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Payments in Lieu of Notice

When an employment is terminated, the employer often makes a 'Payment in lieu.' He says to the employee "You are now dismissed, here is a payment instead of (in lieu of) the notice you would normally have received. You need not work your notice." The employer will then get the signed agreement of the employee for the payment. Many employers views of what may be done are wrong, they do not have the right to do this as such unless it is set out in the contract of employment. He is usually saved because the payment of full salary which he makes will normally cover any liability for damages.

One common problem is this area was resolved. Assume an employee is entitled to four weeks' salary. The employer pays a large(-ish) sum, in excess of salary he might have paid had he asked the employee to work out his notice, and the employee waives his or her right to notice. Because of the strange wording of the Employment Protection (Consolidation) Act 1978, (now superseded by the Employment Rights Act 1996), many had thought that such an employee would still be entitled to salary covering the notice period. The theory was that the Act allows the employee to waive his or her right to notice, but not the right to salary in lieu of such notice. In other words he could 'have his cake and eat it' and be paid twice for work he had not, in fact, done anyway!

But Scotland's Court of Session - that country's equivalent of the High Court - has made it clear that an employer will not have to pay out twice in such a situation. Provided the employee is fully compensated by the payment made by the employer, his or her waiver of the right to notice will also entail waiving the right to salary in lieu of that notice.

Related questions often arise about the rights of the employee to holiday pay and also the taxation of any such payments. In each case, a well drawn contract, and or form of notice and receipt, can do much to ease the doubts and problems of both employer and employee. The Working Time Regulations now do much also to strengthen, if not clarify, rights which formerly were rather weak.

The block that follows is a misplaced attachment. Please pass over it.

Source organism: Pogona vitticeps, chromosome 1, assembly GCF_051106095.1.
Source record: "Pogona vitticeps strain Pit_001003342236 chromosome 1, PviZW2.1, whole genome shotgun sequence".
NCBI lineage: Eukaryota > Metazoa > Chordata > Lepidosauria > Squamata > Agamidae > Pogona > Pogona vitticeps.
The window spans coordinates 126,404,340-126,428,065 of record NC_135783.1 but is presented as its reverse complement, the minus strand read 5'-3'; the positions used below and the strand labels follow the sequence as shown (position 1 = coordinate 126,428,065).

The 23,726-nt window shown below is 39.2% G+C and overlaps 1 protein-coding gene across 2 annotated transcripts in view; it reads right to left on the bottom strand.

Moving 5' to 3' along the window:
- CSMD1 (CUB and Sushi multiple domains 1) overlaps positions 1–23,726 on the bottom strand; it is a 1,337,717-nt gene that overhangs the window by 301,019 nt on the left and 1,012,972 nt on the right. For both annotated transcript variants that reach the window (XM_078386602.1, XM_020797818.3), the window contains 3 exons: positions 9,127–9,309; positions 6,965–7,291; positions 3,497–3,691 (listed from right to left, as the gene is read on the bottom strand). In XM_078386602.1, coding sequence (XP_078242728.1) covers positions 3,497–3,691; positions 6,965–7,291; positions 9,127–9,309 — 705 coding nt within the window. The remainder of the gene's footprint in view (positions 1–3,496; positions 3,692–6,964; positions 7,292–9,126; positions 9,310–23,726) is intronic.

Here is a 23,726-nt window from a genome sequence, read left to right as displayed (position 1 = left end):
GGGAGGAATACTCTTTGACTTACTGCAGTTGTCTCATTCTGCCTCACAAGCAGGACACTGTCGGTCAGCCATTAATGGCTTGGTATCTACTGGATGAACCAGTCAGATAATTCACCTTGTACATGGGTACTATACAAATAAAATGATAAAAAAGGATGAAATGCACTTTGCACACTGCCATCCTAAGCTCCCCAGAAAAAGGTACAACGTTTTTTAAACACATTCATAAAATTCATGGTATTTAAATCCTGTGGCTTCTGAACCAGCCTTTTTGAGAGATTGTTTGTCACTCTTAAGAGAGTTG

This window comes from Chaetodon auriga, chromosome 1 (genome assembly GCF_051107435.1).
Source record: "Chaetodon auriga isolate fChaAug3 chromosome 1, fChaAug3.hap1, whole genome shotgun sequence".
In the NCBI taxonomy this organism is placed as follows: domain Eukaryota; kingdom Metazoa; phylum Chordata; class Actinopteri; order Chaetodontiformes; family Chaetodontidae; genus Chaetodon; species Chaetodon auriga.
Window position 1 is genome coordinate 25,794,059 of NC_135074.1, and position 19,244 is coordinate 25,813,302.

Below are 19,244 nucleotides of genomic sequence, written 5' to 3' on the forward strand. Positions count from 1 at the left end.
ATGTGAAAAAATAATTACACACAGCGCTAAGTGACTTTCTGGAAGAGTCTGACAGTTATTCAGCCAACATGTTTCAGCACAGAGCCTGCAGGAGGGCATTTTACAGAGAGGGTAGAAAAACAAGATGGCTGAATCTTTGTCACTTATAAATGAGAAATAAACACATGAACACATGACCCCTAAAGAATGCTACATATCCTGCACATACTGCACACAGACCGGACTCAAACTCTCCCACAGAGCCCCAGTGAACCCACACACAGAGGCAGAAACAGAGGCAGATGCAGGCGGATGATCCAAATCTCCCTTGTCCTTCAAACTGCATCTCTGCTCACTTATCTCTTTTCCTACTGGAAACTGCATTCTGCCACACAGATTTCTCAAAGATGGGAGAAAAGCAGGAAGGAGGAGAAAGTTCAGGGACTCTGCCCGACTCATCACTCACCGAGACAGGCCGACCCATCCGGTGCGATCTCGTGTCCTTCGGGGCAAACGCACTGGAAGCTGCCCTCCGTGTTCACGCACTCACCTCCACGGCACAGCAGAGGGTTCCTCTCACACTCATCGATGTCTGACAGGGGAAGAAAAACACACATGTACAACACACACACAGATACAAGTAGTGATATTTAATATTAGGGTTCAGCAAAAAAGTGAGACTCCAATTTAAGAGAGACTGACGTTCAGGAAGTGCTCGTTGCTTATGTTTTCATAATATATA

An important further issue is whether such payments are taxable. A recent decision has also clarified this. Where the contract reserves the right for the employer to insist on this, then any payment is made as, and under, the contract, and is therefore taxable. A payment made where no such provision exists is treated as compensation paid as a result of a breach of the contract. It is therefore not paid under the contract and is not, generally, taxable. The distinction may still not be quite clear, and specific advice must be taken in relation to any particular situation. A further case (EMI Group Electronics Ltd v Coldicott Times 31 August 1999), clarifies also that a payment in respect of the contractual notice period itself will also be taxable.

Important: Please note that our law-bytes are retained for archival purposes only. The law changes, and these notes are often, now, out of date. You must take direct advice on your own personal situation and the law as it currently stands.
All information on this site is in general and summary form only. The content of any page on this site may be out of date and or incomplete, and you should not not rely directly upon it. Take direct professional legal advice which reflects your own particular situation.
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18 October 2013 200 18 October 2013